Nelson Yuan-sheng Kiang, an internationally recognized scientist known for his influential research into speech and hearing, as well as his dedication to enhancing academic exchange between Chinese and American scientists, died March 19 at his home in the Beacon Hill neighborhood of Boston. He was 93.
Kiang was a principal research scientist in the Research Laboratory of Electronics (RLE) at MIT, and was a member of the Harvard-MIT Program in Health Sciences and Technology (HST), which at MIT is is housed within the Institute for Medical Engineering and Science (IMES).
Known for his passion for educating and mentoring young scientists, researchers, and clinicians, he established a PhD program in speech and hearing bioscience and technology (SHBT) at HST in 1992. Succeeding Kiang as co-director was Louis Braida, who had been the Henry Ellis Warren (1894) Professor Emeritus in the MIT Department of Electrical Engineering and Computer Science at the time of his death last fall. SHBT is now part of the Division of Medical Sciences at Harvard Medical School (HMS).
Kiang was also the founding director of the Eaton-Peabody Laboratories (EPL) at Massachusetts Eye and Ear. Established in 1958, he was the director there until 1996. According to HMS, he partnered with Amelia Peabody, a philanthropist and former Mass Eye and Ear board member, to create EPL. Today EPL is comprised of more than 20 investigators dedicated to the study of hearing and deafness, with a primary focus on acoustic and biomechanics, inner ear biology, and central auditory processing.
Born in Wuxi, China, Kiang was 5 years old when he arrived in the United States in 1934. He lived in Los Angeles, New York City, and Seattle before earning his bachelor’s degree, and then the first PhD in biophysiology, from the University of Chicago, according to HMS News. He came to MIT in 1955, where he led the early use of computers in neuroscience. According to HMS, by leveraging his MIT contacts, in 1962 he installed one of the original LINC computers at the Eaton-Peabody Laboratories in order to acquire data for his 1965 monograph on auditory-nerve response.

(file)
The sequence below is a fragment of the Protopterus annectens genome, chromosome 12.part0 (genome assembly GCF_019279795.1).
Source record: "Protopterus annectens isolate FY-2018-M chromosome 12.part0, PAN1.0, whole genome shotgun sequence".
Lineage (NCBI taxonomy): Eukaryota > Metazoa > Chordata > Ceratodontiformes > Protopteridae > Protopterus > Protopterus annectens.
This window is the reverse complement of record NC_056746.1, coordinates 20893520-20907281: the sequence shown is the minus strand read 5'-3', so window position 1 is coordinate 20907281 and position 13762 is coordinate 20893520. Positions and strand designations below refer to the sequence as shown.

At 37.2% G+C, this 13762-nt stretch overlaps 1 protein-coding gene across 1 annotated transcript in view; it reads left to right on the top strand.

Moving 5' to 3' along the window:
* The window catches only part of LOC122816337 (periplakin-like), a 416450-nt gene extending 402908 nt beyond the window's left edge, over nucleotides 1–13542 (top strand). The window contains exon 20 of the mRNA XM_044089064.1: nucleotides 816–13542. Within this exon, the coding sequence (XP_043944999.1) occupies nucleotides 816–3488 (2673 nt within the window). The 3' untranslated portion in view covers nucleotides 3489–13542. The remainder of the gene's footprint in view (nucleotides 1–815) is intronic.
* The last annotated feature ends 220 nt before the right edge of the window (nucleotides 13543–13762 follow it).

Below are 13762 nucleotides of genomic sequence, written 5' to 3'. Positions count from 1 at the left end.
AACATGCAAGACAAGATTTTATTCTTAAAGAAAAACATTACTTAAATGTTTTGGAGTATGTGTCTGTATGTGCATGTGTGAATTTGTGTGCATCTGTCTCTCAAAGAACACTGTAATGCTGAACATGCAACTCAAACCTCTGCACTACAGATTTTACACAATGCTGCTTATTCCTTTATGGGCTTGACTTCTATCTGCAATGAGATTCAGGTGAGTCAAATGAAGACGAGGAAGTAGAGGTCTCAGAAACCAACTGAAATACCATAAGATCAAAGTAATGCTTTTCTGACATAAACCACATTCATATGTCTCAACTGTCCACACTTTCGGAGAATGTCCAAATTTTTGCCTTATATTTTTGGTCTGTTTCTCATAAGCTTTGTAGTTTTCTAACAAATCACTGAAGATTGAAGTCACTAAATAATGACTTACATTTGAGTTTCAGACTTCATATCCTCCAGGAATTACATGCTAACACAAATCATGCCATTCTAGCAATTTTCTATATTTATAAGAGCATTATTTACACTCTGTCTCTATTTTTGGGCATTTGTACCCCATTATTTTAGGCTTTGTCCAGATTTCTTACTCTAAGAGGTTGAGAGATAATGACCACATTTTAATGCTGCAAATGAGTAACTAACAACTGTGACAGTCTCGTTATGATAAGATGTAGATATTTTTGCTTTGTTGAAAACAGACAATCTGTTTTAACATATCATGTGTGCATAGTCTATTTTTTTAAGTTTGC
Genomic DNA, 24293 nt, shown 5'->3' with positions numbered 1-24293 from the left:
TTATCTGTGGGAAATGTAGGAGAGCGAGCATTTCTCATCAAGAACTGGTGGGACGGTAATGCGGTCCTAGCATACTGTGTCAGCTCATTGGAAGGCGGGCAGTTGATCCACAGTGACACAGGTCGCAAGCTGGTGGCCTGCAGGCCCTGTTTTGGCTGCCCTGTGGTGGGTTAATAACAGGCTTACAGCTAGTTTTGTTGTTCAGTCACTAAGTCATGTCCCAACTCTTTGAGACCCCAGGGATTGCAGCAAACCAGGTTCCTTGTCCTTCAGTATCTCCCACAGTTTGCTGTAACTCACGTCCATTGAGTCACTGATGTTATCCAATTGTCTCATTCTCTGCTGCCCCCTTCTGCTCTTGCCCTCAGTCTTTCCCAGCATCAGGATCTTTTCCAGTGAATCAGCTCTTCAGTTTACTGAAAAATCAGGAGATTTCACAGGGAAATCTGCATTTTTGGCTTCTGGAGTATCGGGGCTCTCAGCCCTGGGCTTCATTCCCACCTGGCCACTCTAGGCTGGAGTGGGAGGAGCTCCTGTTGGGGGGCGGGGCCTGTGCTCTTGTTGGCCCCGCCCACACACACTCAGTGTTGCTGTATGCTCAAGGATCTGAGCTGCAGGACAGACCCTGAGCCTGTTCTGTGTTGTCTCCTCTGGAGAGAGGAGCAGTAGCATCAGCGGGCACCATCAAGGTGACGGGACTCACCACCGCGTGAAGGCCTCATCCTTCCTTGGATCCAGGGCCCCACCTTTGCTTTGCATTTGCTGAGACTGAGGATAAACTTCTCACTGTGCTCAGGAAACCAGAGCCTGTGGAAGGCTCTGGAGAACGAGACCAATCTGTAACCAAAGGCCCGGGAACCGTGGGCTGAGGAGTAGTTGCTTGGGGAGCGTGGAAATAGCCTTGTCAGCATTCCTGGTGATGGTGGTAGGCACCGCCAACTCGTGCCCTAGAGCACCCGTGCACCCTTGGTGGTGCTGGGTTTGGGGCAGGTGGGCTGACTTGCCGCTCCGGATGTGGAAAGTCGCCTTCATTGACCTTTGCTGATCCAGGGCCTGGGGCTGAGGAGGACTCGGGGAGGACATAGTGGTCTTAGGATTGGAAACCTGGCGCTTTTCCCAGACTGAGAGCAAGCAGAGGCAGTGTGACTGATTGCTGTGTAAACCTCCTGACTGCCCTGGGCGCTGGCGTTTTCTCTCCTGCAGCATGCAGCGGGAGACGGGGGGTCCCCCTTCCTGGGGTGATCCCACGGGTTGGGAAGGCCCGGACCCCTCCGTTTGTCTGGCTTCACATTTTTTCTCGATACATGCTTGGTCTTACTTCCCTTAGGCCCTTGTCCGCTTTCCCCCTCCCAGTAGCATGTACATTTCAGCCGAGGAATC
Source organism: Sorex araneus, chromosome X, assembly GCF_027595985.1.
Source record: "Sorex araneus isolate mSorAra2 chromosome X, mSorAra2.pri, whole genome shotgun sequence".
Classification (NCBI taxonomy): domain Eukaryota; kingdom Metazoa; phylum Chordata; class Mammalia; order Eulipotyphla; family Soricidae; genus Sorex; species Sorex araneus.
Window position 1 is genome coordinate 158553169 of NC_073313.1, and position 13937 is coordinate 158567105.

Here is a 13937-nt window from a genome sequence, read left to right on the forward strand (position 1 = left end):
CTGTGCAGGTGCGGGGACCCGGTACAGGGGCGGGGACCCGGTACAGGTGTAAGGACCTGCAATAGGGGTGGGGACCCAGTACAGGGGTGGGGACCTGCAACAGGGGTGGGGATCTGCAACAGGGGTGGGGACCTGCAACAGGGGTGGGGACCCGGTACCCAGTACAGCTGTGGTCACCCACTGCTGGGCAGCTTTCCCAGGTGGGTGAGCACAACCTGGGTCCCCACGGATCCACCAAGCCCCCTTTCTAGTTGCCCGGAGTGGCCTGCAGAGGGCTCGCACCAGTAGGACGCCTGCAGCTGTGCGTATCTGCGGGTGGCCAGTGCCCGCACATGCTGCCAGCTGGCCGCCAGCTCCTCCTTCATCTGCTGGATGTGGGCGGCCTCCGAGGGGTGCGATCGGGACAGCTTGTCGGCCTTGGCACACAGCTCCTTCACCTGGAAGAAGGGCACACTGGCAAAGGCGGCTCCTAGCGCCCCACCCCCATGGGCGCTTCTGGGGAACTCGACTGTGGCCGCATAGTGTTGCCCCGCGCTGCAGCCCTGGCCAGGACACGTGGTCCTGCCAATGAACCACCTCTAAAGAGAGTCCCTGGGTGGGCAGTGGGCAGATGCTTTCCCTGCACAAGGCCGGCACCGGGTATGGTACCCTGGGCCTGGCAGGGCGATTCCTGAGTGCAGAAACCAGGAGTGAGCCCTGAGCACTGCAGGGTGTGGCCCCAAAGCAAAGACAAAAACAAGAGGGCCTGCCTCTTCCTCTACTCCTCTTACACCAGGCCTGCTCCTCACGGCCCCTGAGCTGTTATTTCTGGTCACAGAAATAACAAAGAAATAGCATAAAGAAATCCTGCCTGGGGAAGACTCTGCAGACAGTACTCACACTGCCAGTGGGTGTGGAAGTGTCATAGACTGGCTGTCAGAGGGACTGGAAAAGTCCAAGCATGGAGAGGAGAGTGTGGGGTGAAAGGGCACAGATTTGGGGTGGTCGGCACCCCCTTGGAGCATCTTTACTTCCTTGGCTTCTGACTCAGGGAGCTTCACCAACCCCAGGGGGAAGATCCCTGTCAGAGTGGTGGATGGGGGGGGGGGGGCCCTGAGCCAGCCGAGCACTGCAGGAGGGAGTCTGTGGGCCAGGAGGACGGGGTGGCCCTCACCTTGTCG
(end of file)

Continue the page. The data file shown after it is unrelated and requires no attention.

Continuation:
M. Charles Liberman, who succeeded Kiang as EPL director from 1996 to 2022, and is now an investigator at the EPL, says he was one of Kiang’s first mentees, meeting him in 1971 while he was a senior at Harvard University. He says that Kiang “was a real pioneer in harnessing the power of computers in an auditory setting … he was the first auditory scientist to do so.”
Liberman adds that ironically, despite this groundbreaking use of computers, Kiang was famous for not being interested in learning how to use computers for everyday use, such as for word processing or email. Liberman says that “one of the most remarkable things” about Kiang, who was known to get by on very little sleep, was his “devotion to mentorship at all levels.”
“When he founded the lab it had about a dozen people, and it eventually grew to 50-60 under his leadership, and to over 100 today,” Liberman says. “And he would spend time talking to everyone, about his science, and about their lives — from faculty to trainees.” He said the phrase “being Kiang-ed” — having the experience of a long discussion about any range of topics with him — became well known around MIT, Harvard, and EPL.